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CU TUNGPO always had luck with empresses. The empress of
^Jentsung had saved his life during the trial. The empress of
Ingtsung now promoted him to power. Even later in his life, if it
had not been for another empress, wife of Shentsung, ruling as regent,
he would have died outside China in exile.
The new emperor now was a boy of nine, and it was his grandmother
who became the regent. The Sung dynasty was unusually fortunate in
having a succession of good empresses. In the great Han and Tang
dynasties, some wives of the emperors either usurped the throne and
ruled through powerful eunuchs and relatives of their maiden families,
or otherwise succeeded in bringing about the fall of the imperial house.
In the time of Su Tungpo, however, the wives of the four emperors
under whom he served were all good women, and some were remark-
able. Perhaps it was because they were women that they were able to
retain an elementary sense of right and wrong and a simple, clear-cut
judgment of the good and bad men at the court. For while living in
the palace, they did not hear enough about the scholars* involved and
learned arguments over policies to be confused by them, and yet they
heard enough to know the general trend of public opinion, Modern
democracy with universal 'suffrage is based upon the judgment of the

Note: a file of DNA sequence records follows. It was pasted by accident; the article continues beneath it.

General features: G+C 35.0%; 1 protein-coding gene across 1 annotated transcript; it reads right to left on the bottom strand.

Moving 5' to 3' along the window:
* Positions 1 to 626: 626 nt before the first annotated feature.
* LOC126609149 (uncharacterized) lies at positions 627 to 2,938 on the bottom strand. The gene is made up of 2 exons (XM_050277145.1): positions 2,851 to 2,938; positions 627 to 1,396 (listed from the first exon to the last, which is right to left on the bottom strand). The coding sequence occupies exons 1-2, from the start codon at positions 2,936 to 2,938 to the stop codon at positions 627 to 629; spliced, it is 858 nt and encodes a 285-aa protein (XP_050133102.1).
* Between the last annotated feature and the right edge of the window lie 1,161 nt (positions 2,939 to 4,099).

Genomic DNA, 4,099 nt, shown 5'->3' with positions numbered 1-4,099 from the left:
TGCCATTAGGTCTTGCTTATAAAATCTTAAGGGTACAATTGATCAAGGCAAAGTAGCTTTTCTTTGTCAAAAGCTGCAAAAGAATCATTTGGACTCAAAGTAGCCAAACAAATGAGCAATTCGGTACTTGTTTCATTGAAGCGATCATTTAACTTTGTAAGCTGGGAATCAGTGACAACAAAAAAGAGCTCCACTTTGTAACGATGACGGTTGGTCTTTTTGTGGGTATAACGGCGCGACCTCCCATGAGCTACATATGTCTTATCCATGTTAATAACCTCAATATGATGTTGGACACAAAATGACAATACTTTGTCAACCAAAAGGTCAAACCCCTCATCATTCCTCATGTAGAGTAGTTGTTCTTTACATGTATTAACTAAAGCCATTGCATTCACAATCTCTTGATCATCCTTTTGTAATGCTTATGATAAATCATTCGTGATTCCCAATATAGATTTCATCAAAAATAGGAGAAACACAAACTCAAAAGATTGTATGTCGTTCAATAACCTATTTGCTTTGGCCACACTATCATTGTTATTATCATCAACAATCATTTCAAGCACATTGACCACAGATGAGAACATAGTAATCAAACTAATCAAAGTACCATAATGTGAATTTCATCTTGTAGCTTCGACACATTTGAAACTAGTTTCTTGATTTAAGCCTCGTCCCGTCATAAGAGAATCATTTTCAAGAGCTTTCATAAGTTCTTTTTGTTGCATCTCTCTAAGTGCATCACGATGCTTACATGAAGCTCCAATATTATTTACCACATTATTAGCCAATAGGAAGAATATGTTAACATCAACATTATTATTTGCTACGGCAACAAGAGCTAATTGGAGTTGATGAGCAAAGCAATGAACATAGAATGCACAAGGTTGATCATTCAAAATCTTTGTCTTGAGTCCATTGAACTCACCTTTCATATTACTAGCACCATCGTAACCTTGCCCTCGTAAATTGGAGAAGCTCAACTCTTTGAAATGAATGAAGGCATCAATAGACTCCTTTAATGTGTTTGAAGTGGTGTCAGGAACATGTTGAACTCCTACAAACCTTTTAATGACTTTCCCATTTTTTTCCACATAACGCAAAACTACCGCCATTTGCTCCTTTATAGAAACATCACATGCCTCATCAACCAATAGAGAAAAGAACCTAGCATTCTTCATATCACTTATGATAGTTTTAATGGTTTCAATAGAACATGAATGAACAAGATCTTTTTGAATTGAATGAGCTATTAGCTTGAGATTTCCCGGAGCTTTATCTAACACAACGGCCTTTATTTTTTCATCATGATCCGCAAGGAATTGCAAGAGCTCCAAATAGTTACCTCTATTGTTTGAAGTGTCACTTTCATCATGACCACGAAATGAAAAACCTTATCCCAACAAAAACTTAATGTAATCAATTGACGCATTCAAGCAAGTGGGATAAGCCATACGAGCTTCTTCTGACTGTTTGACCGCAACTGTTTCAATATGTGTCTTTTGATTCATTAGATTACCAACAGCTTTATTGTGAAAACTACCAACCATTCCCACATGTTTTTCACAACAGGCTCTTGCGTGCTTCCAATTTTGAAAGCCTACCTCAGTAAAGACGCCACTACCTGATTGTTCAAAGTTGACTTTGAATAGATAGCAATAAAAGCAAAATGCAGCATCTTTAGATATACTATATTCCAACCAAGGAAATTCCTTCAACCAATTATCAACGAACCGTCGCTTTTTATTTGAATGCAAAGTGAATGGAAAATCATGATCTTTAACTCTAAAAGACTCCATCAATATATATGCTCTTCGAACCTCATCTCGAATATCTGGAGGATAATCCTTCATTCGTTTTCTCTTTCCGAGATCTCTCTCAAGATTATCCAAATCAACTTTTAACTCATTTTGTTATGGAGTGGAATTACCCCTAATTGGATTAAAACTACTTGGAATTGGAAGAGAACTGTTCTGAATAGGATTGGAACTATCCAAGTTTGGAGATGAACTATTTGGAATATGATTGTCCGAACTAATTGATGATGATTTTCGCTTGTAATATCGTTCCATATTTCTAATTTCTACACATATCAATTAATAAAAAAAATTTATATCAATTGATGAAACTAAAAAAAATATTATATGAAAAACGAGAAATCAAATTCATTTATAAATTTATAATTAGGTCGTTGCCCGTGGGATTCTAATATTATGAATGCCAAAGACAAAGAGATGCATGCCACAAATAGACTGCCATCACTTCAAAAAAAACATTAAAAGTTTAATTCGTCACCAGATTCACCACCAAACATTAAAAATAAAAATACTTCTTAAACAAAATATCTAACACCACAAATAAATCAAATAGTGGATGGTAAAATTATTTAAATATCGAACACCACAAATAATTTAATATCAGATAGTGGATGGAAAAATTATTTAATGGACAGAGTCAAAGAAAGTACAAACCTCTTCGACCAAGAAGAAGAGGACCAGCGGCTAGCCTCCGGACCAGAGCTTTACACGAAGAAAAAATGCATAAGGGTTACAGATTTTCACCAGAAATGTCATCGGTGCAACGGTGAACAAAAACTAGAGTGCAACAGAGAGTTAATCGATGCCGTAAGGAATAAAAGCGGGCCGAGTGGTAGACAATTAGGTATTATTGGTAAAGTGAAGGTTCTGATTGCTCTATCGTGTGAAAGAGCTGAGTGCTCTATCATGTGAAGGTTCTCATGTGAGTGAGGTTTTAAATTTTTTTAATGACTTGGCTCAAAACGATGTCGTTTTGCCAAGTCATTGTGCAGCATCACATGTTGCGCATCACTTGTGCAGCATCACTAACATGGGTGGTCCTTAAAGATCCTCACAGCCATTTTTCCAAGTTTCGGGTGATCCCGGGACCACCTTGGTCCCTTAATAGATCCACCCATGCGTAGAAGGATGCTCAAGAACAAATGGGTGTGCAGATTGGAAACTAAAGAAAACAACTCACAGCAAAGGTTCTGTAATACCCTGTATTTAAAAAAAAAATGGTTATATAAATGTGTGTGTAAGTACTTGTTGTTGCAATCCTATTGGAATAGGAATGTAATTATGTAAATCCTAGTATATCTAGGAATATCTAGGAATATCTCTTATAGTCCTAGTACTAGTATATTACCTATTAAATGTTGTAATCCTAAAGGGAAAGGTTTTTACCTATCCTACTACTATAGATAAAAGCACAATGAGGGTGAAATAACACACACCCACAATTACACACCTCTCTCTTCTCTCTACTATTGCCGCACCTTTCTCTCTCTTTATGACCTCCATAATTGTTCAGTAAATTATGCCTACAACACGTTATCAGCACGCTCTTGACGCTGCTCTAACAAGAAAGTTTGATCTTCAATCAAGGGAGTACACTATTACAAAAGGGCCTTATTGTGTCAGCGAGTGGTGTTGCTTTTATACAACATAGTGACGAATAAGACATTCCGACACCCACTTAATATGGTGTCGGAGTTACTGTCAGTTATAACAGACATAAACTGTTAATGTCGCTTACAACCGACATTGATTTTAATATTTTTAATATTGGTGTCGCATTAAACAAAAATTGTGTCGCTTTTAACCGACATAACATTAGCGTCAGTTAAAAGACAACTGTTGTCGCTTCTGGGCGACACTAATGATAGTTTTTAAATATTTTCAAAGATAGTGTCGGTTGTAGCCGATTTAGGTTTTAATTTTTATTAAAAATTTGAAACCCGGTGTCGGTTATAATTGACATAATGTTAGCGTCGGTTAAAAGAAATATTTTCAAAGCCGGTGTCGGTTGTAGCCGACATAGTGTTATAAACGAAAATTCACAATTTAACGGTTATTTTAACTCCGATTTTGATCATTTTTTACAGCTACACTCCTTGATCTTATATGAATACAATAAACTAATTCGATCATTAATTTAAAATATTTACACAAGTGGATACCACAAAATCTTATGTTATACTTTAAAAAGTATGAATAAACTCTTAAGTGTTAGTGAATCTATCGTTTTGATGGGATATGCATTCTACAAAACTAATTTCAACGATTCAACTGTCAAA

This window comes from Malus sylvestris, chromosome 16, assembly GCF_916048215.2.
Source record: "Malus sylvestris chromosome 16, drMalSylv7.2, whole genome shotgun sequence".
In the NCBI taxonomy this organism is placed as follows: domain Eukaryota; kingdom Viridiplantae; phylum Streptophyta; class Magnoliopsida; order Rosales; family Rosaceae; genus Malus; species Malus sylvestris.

common man, who often cannot follow a New Yorf^ Times editorial.
The Empress's judgments were those of the common man. In his last
days the previous emperor had already begun to retrench on his policies,
but he could do nothing like what his mother now did. As soon as the
Emperor died, the Empress Dowager recalled Szema Kuang to power
and at once effected a complete reversal of policies. Practically all of
Wang Anshih's measures were suspended or abolished. The reign of
Yuanyu had begun.
Su Tungpo now had a quick, dramatic rise to power. Within eight
months of his arrival at the capital he was promoted three times.
According to the ancient system, official posts were graded according
to a uniform system of ranks, from one to nine. In this short period he
rose from the seventh rank, passing through the sixth, jumping to the
fourth, and ending with a third rank as hanlin academician in charge
of drafting imperial edicts, at the age of forty-nine.
Before he was promoted to hanlin, he was already serving, in March
1086, as a fourth-rank secretary of the premier's office. It was a very
important post, for he had to take part in the selection and